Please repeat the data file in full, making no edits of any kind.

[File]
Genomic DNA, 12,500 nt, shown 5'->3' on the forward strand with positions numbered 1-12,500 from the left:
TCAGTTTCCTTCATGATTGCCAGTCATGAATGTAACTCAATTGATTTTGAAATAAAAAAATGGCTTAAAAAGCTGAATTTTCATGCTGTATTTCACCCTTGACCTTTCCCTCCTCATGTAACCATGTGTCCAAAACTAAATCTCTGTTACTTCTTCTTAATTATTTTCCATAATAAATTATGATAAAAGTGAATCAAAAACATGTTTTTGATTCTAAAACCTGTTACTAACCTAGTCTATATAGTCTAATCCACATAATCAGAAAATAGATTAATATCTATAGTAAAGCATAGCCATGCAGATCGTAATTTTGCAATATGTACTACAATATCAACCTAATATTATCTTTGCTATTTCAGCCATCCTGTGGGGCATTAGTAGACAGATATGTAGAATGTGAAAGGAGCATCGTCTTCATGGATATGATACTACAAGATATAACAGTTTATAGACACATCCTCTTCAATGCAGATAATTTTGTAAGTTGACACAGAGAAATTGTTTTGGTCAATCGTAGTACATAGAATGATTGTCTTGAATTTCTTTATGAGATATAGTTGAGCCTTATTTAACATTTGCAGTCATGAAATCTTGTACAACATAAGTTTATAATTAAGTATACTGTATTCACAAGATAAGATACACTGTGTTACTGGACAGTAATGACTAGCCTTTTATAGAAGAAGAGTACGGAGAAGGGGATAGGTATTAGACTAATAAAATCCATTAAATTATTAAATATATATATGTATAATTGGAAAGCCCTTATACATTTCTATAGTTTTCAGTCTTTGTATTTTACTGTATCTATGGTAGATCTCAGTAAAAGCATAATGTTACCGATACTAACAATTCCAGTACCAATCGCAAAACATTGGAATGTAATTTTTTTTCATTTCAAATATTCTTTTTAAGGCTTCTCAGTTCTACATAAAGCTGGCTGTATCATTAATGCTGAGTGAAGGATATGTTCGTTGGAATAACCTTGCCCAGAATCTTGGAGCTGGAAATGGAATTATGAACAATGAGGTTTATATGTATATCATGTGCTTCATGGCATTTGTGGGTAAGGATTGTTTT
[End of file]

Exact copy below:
Genomic DNA, 12,500 nt, shown 5'->3' on the forward strand with positions numbered 1-12,500 from the left:
TCAGTTTCCTTCATGATTGCCAGTCATGAATGTAACTCAATTGATTTTGAAATAAAAAAATGGCTTAAAAAGCTGAATTTTCATGCTGTATTTCACCCTTGACCTTTCCCTCCTCATGTAACCATGTGTCCAAAACTAAATCTCTGTTACTTCTTCTTAATTATTTTCCATAATAAATTATGATAAAAGTGAATCAAAAACATGTTTTTGATTCTAAAACCTGTTACTAACCTAGTCTATATAGTCTAATCCACATAATCAGAAAATAGATTAATATCTATAGTAAAGCATAGCCATGCAGATCGTAATTTTGCAATATGTACTACAATATCAACCTAATATTATCTTTGCTATTTCAGCCATCCTGTGGGGCATTAGTAGACAGATATGTAGAATGTGAAAGGAGCATCGTCTTCATGGATATGATACTACAAGATATAACAGTTTATAGACACATCCTCTTCAATGCAGATAATTTTGTAAGTTGACACAGAGAAATTGTTTTGGTCAATCGTAGTACATAGAATGATTGTCTTGAATTTCTTTATGAGATATAGTTGAGCCTTATTTAACATTTGCAGTCATGAAATCTTGTACAACATAAGTTTATAATTAAGTATACTGTATTCACAAGATAAGATACACTGTGTTACTGGACAGTAATGACTAGCCTTTTATAGAAGAAGAGTACGGAGAAGGGGATAGGTATTAGACTAATAAAATCCATTAAATTATTAAATATATATATGTATAATTGGAAAGCCCTTATACATTTCTATAGTTTTCAGTCTTTGTATTTTACTGTATCTATGGTAGATCTCAGTAAAAGCATAATGTTACCGATACTAACAATTCCAGTACCAATCGCAAAACATTGGAATGTAATTTTTTTTCATTTCAAATATTCTTTTTAAGGCTTCTCAGTTCTACATAAAGCTGGCTGTATCATTAATGCTGAGTGAAGGATATGTTCGTTGGAATAACCTTGCCCAGAATCTTGGAGCTGGAAATGGAATTATGAACAATGAGGTTTATATGTATATCATGTGCTTCATGGCATTTGTGGGTAAGGATTGTTTT